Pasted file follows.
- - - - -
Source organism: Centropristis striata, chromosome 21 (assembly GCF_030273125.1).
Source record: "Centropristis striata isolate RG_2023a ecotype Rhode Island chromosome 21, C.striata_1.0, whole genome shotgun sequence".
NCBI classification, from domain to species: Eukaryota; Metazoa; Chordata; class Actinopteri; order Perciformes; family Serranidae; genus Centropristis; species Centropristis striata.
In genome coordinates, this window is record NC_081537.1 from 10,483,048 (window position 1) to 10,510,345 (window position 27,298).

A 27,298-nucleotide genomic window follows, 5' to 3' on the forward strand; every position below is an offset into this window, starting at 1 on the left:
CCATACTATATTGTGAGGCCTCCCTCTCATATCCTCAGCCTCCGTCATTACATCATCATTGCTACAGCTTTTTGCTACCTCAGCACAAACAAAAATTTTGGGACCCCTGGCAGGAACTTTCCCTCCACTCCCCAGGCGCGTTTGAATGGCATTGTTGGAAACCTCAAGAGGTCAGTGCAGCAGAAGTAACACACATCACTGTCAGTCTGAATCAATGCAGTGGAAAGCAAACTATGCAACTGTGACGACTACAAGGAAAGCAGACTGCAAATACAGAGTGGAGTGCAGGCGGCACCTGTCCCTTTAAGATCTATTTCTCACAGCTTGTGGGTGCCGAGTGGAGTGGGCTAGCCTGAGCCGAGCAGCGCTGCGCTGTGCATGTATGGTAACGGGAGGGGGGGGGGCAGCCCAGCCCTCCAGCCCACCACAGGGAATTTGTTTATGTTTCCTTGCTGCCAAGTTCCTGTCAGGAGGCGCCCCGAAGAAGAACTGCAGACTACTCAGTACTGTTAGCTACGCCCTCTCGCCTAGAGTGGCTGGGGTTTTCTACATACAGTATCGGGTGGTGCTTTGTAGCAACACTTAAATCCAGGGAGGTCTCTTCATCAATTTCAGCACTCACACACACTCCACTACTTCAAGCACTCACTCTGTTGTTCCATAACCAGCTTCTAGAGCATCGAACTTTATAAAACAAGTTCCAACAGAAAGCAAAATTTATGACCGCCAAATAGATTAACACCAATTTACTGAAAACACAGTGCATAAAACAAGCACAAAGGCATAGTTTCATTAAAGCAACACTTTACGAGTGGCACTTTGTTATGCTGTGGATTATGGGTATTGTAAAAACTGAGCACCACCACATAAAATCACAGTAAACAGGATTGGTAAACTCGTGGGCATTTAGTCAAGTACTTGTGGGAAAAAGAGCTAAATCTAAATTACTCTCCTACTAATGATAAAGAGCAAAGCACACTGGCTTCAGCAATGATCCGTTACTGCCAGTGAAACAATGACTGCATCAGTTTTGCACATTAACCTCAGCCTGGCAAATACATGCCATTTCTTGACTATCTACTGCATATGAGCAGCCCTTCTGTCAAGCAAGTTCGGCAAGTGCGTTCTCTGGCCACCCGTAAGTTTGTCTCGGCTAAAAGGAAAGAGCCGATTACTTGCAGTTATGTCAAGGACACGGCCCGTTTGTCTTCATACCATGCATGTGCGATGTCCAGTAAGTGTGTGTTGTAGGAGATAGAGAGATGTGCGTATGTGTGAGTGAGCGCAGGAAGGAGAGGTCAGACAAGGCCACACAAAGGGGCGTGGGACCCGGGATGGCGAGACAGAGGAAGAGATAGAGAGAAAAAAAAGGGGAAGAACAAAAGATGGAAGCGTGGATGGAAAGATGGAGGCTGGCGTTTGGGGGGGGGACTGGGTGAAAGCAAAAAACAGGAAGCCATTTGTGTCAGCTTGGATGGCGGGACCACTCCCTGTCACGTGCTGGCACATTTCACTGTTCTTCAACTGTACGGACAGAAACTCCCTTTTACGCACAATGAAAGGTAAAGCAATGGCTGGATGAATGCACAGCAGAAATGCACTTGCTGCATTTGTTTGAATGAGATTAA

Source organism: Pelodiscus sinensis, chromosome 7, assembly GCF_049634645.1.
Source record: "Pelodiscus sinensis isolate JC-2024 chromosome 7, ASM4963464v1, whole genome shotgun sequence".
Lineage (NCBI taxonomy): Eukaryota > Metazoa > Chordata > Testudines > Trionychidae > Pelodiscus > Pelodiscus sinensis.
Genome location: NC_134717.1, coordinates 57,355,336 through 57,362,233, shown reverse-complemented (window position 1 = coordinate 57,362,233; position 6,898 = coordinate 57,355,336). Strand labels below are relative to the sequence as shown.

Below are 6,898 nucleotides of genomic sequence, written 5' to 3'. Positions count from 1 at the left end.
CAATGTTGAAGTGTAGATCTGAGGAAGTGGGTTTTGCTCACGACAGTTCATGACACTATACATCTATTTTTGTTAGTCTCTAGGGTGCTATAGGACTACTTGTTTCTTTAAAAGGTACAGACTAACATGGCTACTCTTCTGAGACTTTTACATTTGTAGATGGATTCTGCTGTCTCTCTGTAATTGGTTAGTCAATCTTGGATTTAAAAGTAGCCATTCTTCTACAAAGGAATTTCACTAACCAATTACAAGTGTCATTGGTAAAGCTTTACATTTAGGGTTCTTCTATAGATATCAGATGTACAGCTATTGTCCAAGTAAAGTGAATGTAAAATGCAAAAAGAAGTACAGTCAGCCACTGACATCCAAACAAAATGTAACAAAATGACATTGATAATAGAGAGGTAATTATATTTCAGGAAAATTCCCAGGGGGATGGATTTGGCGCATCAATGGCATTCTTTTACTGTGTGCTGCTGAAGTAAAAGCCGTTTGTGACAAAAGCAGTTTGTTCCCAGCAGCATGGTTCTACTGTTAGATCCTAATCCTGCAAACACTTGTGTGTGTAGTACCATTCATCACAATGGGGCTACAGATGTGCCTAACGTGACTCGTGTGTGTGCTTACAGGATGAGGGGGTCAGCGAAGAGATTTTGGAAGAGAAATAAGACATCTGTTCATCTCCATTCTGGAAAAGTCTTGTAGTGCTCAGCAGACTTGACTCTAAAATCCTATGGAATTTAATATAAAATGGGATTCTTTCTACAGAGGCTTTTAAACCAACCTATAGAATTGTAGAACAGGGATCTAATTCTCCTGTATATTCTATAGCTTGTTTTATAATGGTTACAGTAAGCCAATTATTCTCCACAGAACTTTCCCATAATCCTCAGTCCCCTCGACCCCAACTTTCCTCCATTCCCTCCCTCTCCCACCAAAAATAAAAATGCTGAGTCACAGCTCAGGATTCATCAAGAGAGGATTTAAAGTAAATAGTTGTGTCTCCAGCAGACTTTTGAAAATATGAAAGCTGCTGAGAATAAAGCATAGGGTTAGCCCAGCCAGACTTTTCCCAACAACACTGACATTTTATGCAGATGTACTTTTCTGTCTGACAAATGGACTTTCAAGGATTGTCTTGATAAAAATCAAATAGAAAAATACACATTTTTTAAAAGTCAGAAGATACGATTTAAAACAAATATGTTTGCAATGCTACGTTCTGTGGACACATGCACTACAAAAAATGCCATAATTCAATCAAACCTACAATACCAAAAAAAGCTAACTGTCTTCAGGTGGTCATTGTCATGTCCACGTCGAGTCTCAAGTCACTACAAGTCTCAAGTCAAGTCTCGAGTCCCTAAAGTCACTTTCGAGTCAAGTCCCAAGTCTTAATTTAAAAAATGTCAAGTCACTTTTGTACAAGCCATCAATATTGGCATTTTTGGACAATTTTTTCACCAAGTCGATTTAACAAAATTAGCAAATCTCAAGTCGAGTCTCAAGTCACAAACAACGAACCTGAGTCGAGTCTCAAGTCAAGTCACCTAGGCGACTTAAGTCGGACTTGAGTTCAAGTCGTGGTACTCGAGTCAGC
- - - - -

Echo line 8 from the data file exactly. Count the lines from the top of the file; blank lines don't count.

Source record: "Pelodiscus sinensis isolate JC-2024 chromosome 7, ASM4963464v1, whole genome shotgun sequence".